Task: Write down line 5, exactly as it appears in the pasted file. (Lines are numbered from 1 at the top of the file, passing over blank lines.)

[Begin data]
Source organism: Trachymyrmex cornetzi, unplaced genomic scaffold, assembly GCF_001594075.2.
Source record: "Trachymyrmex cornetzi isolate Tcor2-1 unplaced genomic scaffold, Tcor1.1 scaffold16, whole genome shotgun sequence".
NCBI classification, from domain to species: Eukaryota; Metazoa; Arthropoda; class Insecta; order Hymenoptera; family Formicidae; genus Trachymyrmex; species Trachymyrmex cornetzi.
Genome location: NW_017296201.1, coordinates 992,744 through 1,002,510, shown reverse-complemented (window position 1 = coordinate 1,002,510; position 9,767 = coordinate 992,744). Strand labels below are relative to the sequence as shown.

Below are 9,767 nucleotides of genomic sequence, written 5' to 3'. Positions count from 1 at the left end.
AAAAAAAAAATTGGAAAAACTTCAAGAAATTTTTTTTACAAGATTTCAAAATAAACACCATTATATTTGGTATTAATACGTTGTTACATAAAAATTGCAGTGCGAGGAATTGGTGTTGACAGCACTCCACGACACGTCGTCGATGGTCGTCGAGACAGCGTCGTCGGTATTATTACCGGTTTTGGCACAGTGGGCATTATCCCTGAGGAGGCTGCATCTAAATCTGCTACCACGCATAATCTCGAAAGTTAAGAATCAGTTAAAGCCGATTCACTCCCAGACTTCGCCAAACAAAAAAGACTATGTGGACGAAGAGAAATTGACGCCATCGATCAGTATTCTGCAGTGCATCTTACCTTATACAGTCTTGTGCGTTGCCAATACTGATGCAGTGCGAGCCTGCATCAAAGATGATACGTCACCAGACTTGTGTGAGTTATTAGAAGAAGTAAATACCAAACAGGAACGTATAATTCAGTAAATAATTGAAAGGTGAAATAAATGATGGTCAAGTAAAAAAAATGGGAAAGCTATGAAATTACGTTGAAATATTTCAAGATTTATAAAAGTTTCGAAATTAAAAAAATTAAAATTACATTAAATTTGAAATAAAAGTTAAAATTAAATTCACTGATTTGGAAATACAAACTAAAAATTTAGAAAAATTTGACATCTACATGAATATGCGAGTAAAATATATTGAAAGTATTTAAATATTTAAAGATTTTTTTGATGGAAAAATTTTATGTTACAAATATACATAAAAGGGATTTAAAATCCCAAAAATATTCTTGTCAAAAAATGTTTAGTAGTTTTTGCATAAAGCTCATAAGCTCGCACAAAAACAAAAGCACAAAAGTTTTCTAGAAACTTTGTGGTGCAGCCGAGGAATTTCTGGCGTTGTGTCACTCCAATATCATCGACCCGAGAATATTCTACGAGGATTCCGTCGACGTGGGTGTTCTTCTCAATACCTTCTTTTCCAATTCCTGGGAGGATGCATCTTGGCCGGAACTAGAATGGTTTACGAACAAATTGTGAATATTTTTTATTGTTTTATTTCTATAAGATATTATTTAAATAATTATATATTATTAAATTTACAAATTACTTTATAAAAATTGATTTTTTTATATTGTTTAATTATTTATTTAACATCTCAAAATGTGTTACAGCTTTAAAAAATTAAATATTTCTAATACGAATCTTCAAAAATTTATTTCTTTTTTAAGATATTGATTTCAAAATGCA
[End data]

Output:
Below are 9,767 nucleotides of genomic sequence, written 5' to 3'. Positions count from 1 at the left end.